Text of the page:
In September last year I heard about a vineyard in Leicestershire which was selling some Bacchus grapes, which are one of the best varieties for making still wine in England. I met the vineyard owner and agreed a price with him and the six grapes were delivered up to Gateshead on trucks.

They then get loaded into the crusher and de-stemmer, and are pumped into the press through hoses. The free-running juice drains off into the press tray, and then more juice is pressed out of the skins. The juice is pumped into a tank and left overnight to separate before yeast is added to the clear juice to begin fermentation, which takes between 10–14 days.

Over a three-month period the wines are ‘racked’ (moved to another tank) to leave behind the yeast lees, which slowly get clearer and clearer. This is a choice to be made in wine making – you can add things to make this process happen quicker, or you can filter it. We choose to use minimal intervention techniques, although it’s eventually filtered before it’s bottled to ensure sterility.

Each time we’re processing grapes, I have to assemble a team – this means friends and family get involved and last year Nick took a couple of months off work to look after our children. 

He would help out on wine-making days, while my mum babysat, and my dad comes down to help me with the bottling. This year the labels were all designed by me, and were stuck on by hand. It was so amazing to see those wines in bottles. And it was extra satisfying to discover that they tasted so great.

What kind of wines do you produce?

We produce five wines – three are bottled and for sale, two more are in the pipeline. We have our 'First Crush Rosé', which is a dry wine with red fruit flavours that’s very drinkable and refreshing. The Bacchus 2018 is bursting with elderflower aromas alongside apple and citrus flavours (it's a bit like a New Zealand Sauvignon Blanc in style). And finally, the Solaris 2018 is very unusual. It has a little sweetness from the stone-fruit flavours, and then a lovely zing at the end – I think it’s very moreish. The two wines still in the tank are Pinot Grigio and Seyval Blanc – so watch this space.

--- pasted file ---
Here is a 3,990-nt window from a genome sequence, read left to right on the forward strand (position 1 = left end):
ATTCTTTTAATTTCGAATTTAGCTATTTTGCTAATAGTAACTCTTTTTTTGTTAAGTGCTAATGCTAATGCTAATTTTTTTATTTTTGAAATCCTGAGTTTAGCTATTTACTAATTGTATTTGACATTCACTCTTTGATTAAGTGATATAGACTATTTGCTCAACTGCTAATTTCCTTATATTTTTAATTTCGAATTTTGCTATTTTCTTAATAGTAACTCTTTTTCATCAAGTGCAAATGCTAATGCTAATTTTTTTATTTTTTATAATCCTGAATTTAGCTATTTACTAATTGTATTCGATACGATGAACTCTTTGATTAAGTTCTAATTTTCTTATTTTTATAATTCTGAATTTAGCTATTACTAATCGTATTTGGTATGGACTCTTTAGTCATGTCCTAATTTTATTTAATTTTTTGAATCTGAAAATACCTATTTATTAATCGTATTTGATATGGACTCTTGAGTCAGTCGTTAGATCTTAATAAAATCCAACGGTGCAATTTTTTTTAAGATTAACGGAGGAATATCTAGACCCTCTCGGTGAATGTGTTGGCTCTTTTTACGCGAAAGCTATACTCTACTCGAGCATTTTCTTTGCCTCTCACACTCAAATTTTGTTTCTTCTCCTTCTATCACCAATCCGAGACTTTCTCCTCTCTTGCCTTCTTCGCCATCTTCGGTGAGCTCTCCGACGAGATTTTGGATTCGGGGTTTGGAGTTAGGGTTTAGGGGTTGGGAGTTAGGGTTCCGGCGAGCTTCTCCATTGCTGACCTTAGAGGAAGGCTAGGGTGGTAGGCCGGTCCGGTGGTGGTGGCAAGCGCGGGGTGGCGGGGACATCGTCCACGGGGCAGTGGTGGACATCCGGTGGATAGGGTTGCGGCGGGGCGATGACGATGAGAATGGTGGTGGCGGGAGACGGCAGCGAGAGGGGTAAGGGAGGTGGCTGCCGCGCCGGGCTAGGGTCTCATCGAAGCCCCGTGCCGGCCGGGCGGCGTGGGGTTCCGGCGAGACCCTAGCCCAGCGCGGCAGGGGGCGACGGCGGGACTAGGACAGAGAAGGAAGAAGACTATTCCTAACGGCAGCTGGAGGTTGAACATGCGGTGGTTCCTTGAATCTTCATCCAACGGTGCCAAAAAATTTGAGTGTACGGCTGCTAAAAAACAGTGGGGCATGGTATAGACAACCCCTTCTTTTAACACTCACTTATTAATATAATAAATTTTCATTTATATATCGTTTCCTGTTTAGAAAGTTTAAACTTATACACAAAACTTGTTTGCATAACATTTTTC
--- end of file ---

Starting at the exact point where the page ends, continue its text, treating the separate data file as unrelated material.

Where do you see Laneberg Wine in 10 years time?

Producing high quality wines to suit all tastes. I’d like to make the Winery a visitor attraction, with wine experience days, tastings and a room for functions and events. I want to make it somewhere where the people of the North East are excited to visit, and I want to make people proud that we make wines here in Gateshead.

Have you got any exciting plans in the pipeline?

This year is just about getting known, and making a plan for expansion next year. I also have so many ideas for new wines – I want to make some fizz and I hope 2019 will see our first red wines being made.

When you’re not working at the Winery, what are your favourite things to do in the North East?

Having lived in London for so long, I’m still blown away by the beautiful countryside and coastline on our doorstep. My absolute favourite thing to do is take my two boys and husband somewhere on a walk – there’s so much to discover.

What’s your all-time favourite wine?

Wine is all about where you are and who you’re with. I’ve been lucky enough to try lots of expensive and famous wines, but my best ‘wine memory’ comes from sharing a surprisingly exceptional wine with my husband whilst on our honeymoon in France. We found a bottle for six euros at the ‘cellar door shop’ of a famous producer in Châteauneuf-du-Pape, Domaine du Pegau (their best wines were on sale for a hundred euros). They called the bottle we picked up their ‘barbecue wine’, which was made with grapes that aren’t actually allowed in Châteauneuf-du-Pape, so it’s called Vin du Table – we were definitely inspired by this ‘rule breaking’.